By Laksiri Fernando –
It might not be the case in America. However in Australia, if the image of a politician is tarnished with corruption allegations, business deals or any other abuses, that person should not be appointed as a Minister, or he/she should resign when those are pointed out or investigated. Australia is undoubtedly a more mature and a reliable democracy than America. Especially in the case of public funds or money earned through dubious means, even in the private sector, democracy should be shielded from those who are involved in corruption and misdeeds.
Sri Lanka had relatively strong democratic traditions in 1950s and even in 1960s. When the Thalagodapitiya Commission (1959) revealed some corruption allegations against M. P. deZoysa and D. B. Monnekulame they resigned from their ministries and from Parliament. Of course there were others who were more adamant, and they had to be punished/censured through by-partisan procedures in Parliament. The Left and the minority parties were most principled at that time on corruption issues. More than the Parliament, independent anti-corruption commissions might be best like in Australia.
In Sri Lanka, those anti-corruption traditions have become pathetically eroded thereafter due to various reasons such as (1) the instability in the constitutional/legal system, (2) establishment of a dubious economic system in the name of an ‘open economy,’ (3) ambiguous business deals nationally and internationally, (4) erosion of political party discipline, (5) emergence of opportunistic parties and interest groups, and (6) the decline of ethics and values in the education system in general. (7) Religious leaders and organizations also may be responsible for this deteriorating situation.
Previously, I have written on the Australian example (‘A Bottle of Wine Throws a Premier Out!’). It was a simple failure to declare a bottle of wine received by the New South Wales Premier, Barry O’Farrell, in 2011 from a business person. When it became revealed to the Independent Commission Against Corruption (ICAC) in 2014, the Premier gracefully resigned from the position. It was just a potential issue of corruption and not even corruption per se.
Of course there are persons in Australia who are adamant and deny any wrong doing and they are eventually punished through the revelations before the independent commission/s. That is possible because the commissions are truly independent and adhered to high standards. This is apparently not the case in Sri Lanka or unfortunately even in the Attorney General’s Department. Eddie Obeid and Ian Macdonald are two recent cases in NSW. ‘A List of Australian politicians convicted of crimes’ can be obtained from Wikipedia.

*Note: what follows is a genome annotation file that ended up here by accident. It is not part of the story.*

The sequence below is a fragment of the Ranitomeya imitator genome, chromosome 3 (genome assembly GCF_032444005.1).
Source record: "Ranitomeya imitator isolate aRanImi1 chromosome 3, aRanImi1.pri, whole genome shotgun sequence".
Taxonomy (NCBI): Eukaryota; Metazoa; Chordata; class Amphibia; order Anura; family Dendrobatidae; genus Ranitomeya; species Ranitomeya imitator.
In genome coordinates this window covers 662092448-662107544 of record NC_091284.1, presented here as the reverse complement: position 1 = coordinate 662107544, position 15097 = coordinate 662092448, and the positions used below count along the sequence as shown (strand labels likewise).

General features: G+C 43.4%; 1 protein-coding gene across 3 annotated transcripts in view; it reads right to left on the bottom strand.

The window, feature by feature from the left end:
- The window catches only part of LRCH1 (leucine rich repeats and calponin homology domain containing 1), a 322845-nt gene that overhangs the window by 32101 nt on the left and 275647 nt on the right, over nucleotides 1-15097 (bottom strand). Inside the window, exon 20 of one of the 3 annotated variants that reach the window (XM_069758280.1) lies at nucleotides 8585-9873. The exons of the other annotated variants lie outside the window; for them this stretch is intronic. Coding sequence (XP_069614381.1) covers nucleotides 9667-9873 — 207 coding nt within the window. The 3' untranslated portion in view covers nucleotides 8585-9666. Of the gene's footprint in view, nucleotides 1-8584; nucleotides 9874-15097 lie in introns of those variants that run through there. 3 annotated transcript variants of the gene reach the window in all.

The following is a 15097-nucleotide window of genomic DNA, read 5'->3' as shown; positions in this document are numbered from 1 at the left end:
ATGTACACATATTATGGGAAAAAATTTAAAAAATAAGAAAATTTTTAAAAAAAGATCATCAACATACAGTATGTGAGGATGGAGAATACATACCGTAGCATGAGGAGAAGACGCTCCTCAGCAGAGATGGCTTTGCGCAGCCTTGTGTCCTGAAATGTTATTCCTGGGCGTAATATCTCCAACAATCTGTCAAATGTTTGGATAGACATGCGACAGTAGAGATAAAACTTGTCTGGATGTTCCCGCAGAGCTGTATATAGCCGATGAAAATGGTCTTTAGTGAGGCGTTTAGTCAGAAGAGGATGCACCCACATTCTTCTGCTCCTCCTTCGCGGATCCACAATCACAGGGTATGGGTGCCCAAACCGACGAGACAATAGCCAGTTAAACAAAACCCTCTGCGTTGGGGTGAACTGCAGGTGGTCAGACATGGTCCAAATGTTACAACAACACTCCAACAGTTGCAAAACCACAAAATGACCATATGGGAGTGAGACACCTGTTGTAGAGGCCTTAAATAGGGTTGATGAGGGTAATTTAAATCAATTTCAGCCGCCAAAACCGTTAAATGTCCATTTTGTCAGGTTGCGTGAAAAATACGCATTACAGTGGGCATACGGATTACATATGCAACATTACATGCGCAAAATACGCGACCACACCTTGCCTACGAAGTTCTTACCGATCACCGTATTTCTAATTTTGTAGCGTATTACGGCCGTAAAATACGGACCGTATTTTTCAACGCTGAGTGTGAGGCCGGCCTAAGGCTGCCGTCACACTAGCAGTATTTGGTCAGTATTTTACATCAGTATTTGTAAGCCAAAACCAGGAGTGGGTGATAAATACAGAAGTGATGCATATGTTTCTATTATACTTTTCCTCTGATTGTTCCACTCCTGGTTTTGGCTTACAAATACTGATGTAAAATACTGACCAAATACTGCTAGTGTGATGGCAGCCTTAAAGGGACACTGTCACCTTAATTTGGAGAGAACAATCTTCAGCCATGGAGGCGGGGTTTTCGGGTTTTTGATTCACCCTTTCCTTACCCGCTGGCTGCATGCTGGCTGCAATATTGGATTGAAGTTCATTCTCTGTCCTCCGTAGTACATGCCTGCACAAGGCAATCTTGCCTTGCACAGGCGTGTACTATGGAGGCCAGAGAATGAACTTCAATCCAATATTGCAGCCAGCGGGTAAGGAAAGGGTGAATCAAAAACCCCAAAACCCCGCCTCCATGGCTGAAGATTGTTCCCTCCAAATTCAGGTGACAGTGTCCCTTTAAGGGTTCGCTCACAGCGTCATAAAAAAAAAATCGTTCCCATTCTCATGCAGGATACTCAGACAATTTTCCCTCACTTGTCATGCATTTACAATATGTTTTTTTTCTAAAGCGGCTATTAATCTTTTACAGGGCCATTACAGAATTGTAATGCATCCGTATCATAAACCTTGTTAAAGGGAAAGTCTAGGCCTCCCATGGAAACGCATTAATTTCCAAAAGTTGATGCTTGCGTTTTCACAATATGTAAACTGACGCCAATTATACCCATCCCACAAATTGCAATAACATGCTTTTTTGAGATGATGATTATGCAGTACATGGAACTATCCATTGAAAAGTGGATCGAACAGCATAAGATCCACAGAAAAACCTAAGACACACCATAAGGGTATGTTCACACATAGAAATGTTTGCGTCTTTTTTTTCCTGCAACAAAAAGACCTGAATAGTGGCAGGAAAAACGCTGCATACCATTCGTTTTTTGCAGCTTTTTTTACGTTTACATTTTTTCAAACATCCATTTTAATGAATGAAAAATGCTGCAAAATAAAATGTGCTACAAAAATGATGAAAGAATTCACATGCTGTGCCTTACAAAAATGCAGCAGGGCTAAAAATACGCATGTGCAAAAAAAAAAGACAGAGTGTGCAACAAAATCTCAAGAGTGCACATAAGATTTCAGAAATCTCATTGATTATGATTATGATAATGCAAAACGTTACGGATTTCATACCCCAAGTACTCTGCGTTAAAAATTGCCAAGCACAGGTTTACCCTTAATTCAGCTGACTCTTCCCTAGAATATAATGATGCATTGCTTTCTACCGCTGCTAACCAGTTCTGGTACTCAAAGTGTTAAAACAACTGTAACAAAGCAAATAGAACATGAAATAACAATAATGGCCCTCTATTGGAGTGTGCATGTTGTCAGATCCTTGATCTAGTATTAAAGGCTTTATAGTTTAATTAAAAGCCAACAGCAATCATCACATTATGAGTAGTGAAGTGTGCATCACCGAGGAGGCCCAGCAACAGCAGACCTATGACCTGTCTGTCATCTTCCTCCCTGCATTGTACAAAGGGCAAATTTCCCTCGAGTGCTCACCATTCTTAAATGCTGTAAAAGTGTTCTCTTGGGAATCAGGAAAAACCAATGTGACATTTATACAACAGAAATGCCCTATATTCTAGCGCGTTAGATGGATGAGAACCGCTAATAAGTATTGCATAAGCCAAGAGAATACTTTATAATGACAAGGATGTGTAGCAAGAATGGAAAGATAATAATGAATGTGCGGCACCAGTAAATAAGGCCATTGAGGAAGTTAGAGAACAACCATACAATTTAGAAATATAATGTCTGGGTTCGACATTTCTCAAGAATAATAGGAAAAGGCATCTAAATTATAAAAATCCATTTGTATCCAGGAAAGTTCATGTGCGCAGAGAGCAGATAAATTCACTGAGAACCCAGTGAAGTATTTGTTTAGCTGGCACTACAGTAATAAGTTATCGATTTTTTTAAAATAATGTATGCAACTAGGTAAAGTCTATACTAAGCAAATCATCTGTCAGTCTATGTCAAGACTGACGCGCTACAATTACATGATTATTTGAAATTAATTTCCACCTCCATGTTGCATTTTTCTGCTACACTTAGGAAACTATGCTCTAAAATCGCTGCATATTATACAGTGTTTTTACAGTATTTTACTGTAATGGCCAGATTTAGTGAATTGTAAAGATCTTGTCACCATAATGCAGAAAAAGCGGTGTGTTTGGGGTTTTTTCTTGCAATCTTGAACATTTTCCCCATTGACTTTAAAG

Even last month the NSW Premier, Ms. Gladys Berejiklian, had to resign from her position, when ICAC started investigating whether she had breached ‘public trust’ when she awarded special grants to the electorate, Waga Waga, represented by her undeclared ‘secret lover.’ Previously, the person in question, MP Daryl Maguire, had to admit and resign involved in some business deals and ‘seeking’ payment over a property deal.
Even in Australia, there are grants to electorates and community organizations. However, those should not be distributed based on party preferences or political favoritism, whoever in power. It is quite doubtful whether this is the case in Sri Lanka. Leading to elections, those who are in power usually misuse public funds to win those elections and to favor their constituencies in order obtain votes. This is in addition to various business deals, favoritism, and other corrupt practices. These are terrible distortions in democracy.
Basil Rajapaksa Case
There have been allegations and counter allegations between political parties and governments on various fraud and corruption issues in Sri Lanka. There are over a dozen of people who are allegedly involved in corruption who are in the present government and in the opposition. The allegations against the present Minister of Finance, Basil Rajapaksa, is highlighted in this article because the whole country’s economic policies, financial management, public administration, international relations and future of the country would be affected by his alleged misdeeds and lack of integrity. Even he is ‘innocent’ his image will encourage the others to involve in corruption and fraud.
It is true that most of the allegations of corruption of Basil Rajapaksa emerged under the UNP/SLFP government between 2015 and 2019. However the indictments were filed under the authority of the Attorney General’s Department and the actions or arrests by the Financial Crimes Investigation Division (FCID).
One of the first scandals was the Malwana house and property deal. It was alleged that the property was purchased in November 2010 under undeclared and laundered money for Rs. 64 million, but worth Rs. 208 million. The name of Thirakumar Nadesan also was propped up as the actual purchaser as from the Pandora’s Box. However, they refused to accept the ownership of the property, an implicit acceptance of some guilt. By this time, Basil Rajapaksa was the Minister of Economic Development!